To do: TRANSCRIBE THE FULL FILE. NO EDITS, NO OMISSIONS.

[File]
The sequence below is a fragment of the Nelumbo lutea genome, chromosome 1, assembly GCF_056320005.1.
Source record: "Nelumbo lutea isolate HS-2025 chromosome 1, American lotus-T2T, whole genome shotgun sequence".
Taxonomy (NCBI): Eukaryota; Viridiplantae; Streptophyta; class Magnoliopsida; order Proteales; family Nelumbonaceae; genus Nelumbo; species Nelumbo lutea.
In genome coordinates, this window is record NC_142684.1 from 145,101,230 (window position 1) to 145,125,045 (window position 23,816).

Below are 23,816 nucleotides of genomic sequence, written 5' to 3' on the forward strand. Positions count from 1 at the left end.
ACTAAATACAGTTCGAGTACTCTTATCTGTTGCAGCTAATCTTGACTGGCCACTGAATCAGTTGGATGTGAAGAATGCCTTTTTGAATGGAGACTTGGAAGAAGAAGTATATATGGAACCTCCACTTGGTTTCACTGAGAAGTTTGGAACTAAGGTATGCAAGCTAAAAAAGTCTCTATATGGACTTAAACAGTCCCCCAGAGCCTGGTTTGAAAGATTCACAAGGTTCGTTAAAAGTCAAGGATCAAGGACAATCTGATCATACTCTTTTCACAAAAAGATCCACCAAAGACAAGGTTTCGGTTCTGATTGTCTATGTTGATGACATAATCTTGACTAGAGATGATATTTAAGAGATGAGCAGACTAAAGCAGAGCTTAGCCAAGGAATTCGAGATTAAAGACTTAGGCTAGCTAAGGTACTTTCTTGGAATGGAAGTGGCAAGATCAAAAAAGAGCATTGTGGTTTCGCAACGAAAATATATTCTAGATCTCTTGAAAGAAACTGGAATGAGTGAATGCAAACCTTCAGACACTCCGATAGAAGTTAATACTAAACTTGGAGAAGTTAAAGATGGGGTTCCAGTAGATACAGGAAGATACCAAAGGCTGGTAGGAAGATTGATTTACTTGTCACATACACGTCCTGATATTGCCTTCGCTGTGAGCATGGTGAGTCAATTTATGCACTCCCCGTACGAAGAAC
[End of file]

The sequence below is a fragment of the Nelumbo lutea genome, chromosome 1, assembly GCF_056320005.1.
Source record: "Nelumbo lutea isolate HS-2025 chromosome 1, American lotus-T2T, whole genome shotgun sequence".
Taxonomy (NCBI): Eukaryota; Viridiplantae; Streptophyta; class Magnoliopsida; order Proteales; family Nelumbonaceae; genus Nelumbo; species Nelumbo lutea.
In genome coordinates, this window is record NC_142684.1 from 145,101,230 (window position 1) to 145,125,045 (window position 23,816).

Below are 23,816 nucleotides of genomic sequence, written 5' to 3' on the forward strand. Positions count from 1 at the left end.
ACTAAATACAGTTCGAGTACTCTTATCTGTTGCAGCTAATCTTGACTGGCCACTGAATCAGTTGGATGTGAAGAATGCCTTTTTGAATGGAGACTTGGAAGAAGAAGTATATATGGAACCTCCACTTGGTTTCACTGAGAAGTTTGGAACTAAGGTATGCAAGCTAAAAAAGTCTCTATATGGACTTAAACAGTCCCCCAGAGCCTGGTTTGAAAGATTCACAAGGTTCGTTAAAAGTCAAGGATCAAGGACAATCTGATCATACTCTTTTCACAAAAAGATCCACCAAAGACAAGGTTTCGGTTCTGATTGTCTATGTTGATGACATAATCTTGACTAGAGATGATATTTAAGAGATGAGCAGACTAAAGCAGAGCTTAGCCAAGGAATTCGAGATTAAAGACTTAGGCTAGCTAAGGTACTTTCTTGGAATGGAAGTGGCAAGATCAAAAAAGAGCATTGTGGTTTCGCAACGAAAATATATTCTAGATCTCTTGAAAGAAACTGGAATGAGTGAATGCAAACCTTCAGACACTCCGATAGAAGTTAATACTAAACTTGGAGAAGTTAAAGATGGGGTTCCAGTAGATACAGGAAGATACCAAAGGCTGGTAGGAAGATTGATTTACTTGTCACATACACGTCCTGATATTGCCTTCGCTGTGAGCATGGTGAGTCAATTTATGCACTCCCCGTACGAAGAAC